Describing Idiopathic Hypersomnia in a Nutshell

Advice for Living With a Hypersomnia From People Who Have Hypersomnias*

It is often difficult for people who have idiopathic hypersomnia (IH) to describe how profoundly it impacts their lives. Many have asked for ideas and suggestions to best describe this chronic, rarely-diagnosed neurologic disorder in simple terms to friends, family members, and acquaintances. The suggestions below are therefore not necessarily intended for medical professionals, who would likely want and need more detail.

Since each person who has IH experiences symptoms in different ways, and at different levels of intensity, this Advice Guide is designed to offer a variety of suggestions. Feel free to utilize those that “speak” to you or seem true for you or would best reach those who want or need to know more about IH.

Using Medical Terminology

  • I have (or my loved one has) a chronic neurologic sleep disorder.
  • I have a neurologic sleep disorder that makes me extremely sleepy all of the time, no matter how much I sleep.
  • I have a chronic medical condition that causes extreme sleepiness nearly all of the time, no matter how much I sleep.

Using Metaphors, Similes and More

  • Having IH is like having severe jet lag that never goes away.
  • Having IH is like taking Nyquil or a sleeping pill in the morning and trying to function all day.
  • Having IH feels like coming out of anesthesia, but it lasts most (or all) of the day and happens again the next day.
  • Having IH can be compared to pulling an all-nighter with a baby. You’re awake, but your brain is mush.
  • Even when I am “awake,” I am trapped between sleep and wakefulness, like I have never slept at all.
  • I feel like I never get to sleep. Every. Single. Day.
  • Every single day, I feel like it’s the day after multiple sleepless nights in a row.
  • Staying awake uses up all of my energy. It is an endless, painful battle.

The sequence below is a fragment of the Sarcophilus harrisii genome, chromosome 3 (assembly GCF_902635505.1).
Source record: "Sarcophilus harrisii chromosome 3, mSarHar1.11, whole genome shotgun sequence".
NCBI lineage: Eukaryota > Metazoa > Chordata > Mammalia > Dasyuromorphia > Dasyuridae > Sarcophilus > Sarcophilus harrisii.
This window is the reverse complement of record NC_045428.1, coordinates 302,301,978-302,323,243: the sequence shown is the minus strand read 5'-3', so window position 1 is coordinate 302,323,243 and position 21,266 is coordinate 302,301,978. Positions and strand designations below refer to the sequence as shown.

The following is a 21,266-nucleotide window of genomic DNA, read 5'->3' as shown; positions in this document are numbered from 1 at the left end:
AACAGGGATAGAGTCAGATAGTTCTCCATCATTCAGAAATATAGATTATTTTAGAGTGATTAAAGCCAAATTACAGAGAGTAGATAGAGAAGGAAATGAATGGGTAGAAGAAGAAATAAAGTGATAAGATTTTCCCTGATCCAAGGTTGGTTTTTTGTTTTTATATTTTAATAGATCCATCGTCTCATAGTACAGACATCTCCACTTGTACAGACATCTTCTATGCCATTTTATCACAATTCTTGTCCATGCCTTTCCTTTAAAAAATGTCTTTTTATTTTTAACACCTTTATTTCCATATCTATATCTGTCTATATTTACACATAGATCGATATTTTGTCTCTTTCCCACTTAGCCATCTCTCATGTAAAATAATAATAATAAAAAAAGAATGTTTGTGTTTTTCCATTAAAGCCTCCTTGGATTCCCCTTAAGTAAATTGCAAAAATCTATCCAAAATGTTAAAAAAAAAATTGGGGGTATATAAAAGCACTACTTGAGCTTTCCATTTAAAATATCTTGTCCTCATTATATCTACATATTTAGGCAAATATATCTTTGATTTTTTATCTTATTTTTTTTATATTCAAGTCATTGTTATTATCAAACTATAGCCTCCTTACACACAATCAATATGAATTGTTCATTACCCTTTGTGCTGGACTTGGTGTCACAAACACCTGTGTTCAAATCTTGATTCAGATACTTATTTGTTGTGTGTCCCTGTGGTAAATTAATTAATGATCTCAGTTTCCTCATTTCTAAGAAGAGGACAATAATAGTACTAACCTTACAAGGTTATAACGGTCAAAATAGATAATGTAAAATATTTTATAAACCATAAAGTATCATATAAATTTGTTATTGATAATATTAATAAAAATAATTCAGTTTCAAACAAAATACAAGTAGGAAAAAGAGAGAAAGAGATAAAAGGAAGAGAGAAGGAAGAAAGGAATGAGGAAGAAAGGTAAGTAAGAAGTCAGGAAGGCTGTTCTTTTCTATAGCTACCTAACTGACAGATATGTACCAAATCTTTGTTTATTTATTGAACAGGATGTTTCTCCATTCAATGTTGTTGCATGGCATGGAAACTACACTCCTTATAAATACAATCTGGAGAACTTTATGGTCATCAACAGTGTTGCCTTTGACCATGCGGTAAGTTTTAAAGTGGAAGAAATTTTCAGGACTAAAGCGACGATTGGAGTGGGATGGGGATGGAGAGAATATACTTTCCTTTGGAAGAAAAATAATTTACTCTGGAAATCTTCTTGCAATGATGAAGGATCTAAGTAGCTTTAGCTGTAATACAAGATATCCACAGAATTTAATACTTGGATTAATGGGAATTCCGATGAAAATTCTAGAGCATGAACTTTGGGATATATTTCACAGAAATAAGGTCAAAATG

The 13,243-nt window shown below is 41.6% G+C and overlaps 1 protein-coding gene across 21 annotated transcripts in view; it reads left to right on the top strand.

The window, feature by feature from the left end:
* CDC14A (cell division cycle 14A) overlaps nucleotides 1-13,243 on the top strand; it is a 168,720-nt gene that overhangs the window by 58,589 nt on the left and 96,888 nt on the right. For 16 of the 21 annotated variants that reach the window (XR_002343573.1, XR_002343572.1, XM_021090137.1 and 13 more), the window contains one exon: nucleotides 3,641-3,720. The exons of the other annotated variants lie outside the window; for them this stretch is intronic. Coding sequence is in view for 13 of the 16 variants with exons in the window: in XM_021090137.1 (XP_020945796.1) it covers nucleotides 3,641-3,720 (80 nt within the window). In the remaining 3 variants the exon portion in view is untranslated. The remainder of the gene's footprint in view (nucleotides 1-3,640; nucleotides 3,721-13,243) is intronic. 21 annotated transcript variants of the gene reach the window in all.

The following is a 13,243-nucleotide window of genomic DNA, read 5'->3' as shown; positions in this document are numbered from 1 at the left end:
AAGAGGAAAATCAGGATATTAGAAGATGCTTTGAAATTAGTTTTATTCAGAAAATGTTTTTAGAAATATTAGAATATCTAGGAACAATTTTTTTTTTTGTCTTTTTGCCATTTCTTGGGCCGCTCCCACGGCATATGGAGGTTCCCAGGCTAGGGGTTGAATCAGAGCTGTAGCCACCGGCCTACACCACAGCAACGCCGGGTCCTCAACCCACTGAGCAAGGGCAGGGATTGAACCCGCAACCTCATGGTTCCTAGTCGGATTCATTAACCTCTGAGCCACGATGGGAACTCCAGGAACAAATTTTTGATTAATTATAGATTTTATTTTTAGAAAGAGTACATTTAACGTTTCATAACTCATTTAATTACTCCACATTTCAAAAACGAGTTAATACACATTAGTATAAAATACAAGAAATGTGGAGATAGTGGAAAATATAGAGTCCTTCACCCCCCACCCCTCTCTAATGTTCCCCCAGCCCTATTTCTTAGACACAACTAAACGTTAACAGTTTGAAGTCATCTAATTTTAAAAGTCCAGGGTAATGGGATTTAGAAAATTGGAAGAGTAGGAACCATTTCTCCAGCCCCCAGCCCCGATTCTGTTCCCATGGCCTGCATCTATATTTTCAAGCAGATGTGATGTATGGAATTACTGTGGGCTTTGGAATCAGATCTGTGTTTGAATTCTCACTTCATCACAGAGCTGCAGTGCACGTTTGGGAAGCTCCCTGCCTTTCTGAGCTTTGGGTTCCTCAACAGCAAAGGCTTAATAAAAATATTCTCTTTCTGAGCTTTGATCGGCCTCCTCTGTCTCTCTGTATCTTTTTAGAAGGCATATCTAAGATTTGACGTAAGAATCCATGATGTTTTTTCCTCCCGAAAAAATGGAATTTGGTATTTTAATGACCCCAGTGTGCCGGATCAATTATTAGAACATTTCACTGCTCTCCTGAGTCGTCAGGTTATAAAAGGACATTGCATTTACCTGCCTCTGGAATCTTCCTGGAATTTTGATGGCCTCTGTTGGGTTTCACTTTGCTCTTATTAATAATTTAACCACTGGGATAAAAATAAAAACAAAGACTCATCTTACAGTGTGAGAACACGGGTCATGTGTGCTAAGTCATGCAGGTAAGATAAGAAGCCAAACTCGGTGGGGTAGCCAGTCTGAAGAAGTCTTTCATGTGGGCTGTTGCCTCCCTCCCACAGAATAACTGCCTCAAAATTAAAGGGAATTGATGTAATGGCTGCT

• Every day, I have to force myself to stay awake to do anything. It is a constant battle. It is exhausting. Some days I’m able to get a few things done. Other days, I can’t function at all.

Describing Life With IH

  • Imagine trying to do all that you generally do in a day, but you have not slept at all for many days. That is how most people with IH feel every day.
  • Everything in my life is impacted by the severe sleepiness I experience, no matter what I do to try to improve things.
  • Having IH is trying to live with overwhelming sleepiness, every single day.
  • I have very few, if any, productive hours in a day because of profound sleepiness and brain fog.
  • Having IH means feeling constantly overwhelmed by simple tasks that are often insurmountable.

Describing Symptoms

  • Having IH means my brain is almost always too foggy to function properly. My brain feels painfully broken from lack of sleep, no matter how much I sleep.
  • I am extremely, relentlessly sleepy almost all the time, no matter how much sleep I get. And if I don’t get the sleep I need, I feel even worse.
  • I never feel refreshed or restored from sleep.
  • I never feel as if I have slept, no matter how much sleep I get.

If you would like to share other ways to describe IH in a Nutshell, please contact us at .

*Members of the Hypersomnia Foundation Patient Advisory and Advocacy Council (PAAC) who either have a hypersomnia or are supporters offer this advice (2021).

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